I need to preface this by disclaiming that I’m a n00b when it comes to hardware compressors and I have pieced together these notes from various trusted and untrusted sources. I should also mention that this comes from the perspective of an electronic musician who is entirely outboard, and one who is in the unusual position of having digital synths routing through an analogue mixer, so one of my main hopes is that I can add some warmth.
Additionally, I think that getting started with compressor shopping is particularly daunting. I found it even more difficult than shopping for a mixing console. However, there’s a lot of great used hardware going relatively cheap these days, as people sell it off to invest in their DAWs, so you can get some pretty good kit for less than a fortune. These are basically just shopping notes, which I told a friend I’d put together, so I figured I’d post them here in case anyone else finds my entirely subjective and relatively uninformed research helpful, having not even put the compressors properly to the test yet. But without further rambling, this is wot I found:
Probably most importantly, I stumbled across this article called All about Compressors, which is a great starting point. Definitely worth a read. I also found this article about compression on the Mix bus (Master), which I am about to read shortly.
In the end, I wound up buying two compressors. I got a Drawmer DL441 off of a guy on Gumtree. It’s a quad compressor, i.e. 4x mono or 2x stereo (in 1U). It wasn’t really ideal, because I kind of wanted a gate/compressor for my drum mix bus, but it should basically do the trick and I found it for £250 so I just went with it since it cost less than a Drawmer DL241, which I originally wanted (more on this below). I will now be using two channels on my drums group bus and two on my synths group bus. I’ll be experimenting with mono and stereo settings, as I don’t want to take anything for granted there. Ideally I would have a different type of colour on the synth bus, but I’ve opted to try and make up for that with some subtle tube compression on the Master. Or I may experiment with the routing over time.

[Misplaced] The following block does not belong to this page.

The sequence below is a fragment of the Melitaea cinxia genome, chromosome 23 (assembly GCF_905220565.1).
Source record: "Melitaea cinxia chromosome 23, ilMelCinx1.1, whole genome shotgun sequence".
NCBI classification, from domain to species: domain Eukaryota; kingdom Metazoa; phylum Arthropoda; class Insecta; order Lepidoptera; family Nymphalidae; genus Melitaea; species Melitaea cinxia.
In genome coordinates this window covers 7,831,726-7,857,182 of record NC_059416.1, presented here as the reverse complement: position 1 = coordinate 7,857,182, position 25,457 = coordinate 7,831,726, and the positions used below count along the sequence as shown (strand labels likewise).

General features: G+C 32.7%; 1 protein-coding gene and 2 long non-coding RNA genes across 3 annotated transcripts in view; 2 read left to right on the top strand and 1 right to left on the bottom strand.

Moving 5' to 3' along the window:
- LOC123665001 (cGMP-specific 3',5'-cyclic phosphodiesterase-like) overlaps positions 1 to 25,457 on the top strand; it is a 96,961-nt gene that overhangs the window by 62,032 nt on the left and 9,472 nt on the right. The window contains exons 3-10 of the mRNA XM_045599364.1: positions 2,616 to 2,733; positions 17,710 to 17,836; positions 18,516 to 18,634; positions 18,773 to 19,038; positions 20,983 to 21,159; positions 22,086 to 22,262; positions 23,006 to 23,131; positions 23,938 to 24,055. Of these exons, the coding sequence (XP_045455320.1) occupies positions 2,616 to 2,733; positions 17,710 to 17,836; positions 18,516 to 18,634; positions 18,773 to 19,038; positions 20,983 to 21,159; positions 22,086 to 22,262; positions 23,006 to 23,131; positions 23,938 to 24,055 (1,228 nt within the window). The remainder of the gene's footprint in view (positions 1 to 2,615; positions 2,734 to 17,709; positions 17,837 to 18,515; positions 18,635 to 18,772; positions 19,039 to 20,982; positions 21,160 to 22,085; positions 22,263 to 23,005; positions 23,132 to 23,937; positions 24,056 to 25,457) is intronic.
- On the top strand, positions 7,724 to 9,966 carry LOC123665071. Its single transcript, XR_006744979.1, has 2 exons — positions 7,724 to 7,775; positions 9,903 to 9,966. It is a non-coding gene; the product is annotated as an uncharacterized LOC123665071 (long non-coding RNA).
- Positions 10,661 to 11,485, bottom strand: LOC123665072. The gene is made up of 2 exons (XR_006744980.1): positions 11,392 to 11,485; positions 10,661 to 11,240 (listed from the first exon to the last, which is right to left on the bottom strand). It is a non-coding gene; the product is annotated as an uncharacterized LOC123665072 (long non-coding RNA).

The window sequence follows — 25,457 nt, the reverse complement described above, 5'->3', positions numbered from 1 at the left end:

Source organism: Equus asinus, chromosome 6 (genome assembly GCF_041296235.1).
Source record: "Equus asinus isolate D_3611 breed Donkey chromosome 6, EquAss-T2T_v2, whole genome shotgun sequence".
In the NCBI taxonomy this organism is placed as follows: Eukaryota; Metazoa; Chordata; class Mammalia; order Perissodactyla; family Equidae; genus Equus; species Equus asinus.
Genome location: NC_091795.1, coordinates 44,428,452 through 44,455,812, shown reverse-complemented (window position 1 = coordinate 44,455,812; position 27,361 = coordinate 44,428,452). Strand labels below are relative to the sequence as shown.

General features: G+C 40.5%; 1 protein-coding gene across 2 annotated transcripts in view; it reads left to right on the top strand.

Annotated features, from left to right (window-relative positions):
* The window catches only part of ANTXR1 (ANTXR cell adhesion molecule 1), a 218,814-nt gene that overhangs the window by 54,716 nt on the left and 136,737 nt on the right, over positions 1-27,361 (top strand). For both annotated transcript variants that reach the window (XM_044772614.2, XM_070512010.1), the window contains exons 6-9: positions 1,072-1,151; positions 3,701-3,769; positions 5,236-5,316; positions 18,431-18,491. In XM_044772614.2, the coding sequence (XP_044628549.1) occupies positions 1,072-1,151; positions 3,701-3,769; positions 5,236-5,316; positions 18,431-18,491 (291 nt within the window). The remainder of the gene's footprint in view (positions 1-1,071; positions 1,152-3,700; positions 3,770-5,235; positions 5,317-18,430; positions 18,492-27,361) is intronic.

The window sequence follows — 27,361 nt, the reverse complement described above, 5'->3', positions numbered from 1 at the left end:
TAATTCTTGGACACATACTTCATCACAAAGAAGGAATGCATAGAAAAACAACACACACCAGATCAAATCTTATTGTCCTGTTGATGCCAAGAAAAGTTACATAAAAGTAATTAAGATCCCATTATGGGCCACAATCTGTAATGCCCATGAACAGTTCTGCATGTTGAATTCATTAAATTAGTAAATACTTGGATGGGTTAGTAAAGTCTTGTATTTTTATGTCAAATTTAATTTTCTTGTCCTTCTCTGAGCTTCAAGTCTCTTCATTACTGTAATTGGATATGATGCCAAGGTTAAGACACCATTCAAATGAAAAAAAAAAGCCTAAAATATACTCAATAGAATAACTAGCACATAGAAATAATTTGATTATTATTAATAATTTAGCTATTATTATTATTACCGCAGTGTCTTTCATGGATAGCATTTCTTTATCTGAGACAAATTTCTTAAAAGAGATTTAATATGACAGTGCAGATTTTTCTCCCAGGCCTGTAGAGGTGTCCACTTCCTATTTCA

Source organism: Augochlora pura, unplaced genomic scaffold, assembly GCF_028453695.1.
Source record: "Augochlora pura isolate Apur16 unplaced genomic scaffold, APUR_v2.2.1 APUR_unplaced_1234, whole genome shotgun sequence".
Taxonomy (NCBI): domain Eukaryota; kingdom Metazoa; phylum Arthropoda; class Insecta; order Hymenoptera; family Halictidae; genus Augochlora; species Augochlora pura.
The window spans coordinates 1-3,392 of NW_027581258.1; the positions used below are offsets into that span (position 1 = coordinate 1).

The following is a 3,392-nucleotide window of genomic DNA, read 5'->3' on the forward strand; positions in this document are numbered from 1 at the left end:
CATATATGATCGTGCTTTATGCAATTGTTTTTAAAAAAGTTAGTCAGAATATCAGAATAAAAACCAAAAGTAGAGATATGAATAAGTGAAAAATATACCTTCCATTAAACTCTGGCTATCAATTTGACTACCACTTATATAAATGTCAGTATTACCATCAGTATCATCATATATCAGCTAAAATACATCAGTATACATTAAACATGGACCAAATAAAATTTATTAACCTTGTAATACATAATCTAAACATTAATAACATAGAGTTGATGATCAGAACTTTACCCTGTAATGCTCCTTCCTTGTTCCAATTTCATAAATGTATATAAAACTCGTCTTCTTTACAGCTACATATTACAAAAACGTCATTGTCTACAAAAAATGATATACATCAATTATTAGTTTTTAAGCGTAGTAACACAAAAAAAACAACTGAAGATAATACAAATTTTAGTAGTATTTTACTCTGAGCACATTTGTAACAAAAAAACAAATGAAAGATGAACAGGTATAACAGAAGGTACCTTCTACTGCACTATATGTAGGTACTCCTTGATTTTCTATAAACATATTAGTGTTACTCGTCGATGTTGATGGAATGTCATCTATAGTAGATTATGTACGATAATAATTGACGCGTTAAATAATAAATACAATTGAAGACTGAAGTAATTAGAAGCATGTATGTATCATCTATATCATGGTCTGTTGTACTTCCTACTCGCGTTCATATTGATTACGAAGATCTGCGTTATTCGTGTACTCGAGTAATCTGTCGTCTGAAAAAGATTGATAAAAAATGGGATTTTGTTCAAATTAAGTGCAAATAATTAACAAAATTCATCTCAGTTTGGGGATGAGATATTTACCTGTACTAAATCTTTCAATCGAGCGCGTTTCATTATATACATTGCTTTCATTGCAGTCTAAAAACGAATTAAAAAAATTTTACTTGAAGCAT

As I said above, I wanted some tube amplification on my digital synths because I think they could use a touch of added warmth. I looked at a huge amount of stuff before provisionally deciding on an SPL Stereo Vitalizer Mk2-T, which I found used on SOS for £250, but when I went to look at it the unit it was not balanced properly (really quiet on the left channel), so I passed on it. This wasn’t really a good fit with the DL441 that I wound up getting either. It’s kind of like an aural exciter or a stereo widener, but with tube compression, so it’s a funny piece of kit, but I thought it might suit my synths well because they recommend not using it on the Master (although many people do). I was actually looking at it when I thought I was going to get a Drawmer DL241, and it seemed like an OK option to put on the bus with all my synths, but really it was never going to be right on the Master for every track. It’s just not really what it was designed for.
So… last night (I was well sick of all this by this point) I stumbled on the ART PRO VLA (Mk2), which I’d previously written off because I’d read some bad things about ART kit, but when I found a couple of favourable reviews I decided to look closer and it seems like most users and reviewers say that ART sucks except for this and one or two other pieces, and a lot of people said this was the most bang for the buck of any kit that they own. At £255 new, I took the plunge. I wanted to “try before I buy” with all of this stuff but I really have no idea where one would do that. When I e-mailed DV247 about their in-store stock I got no reply.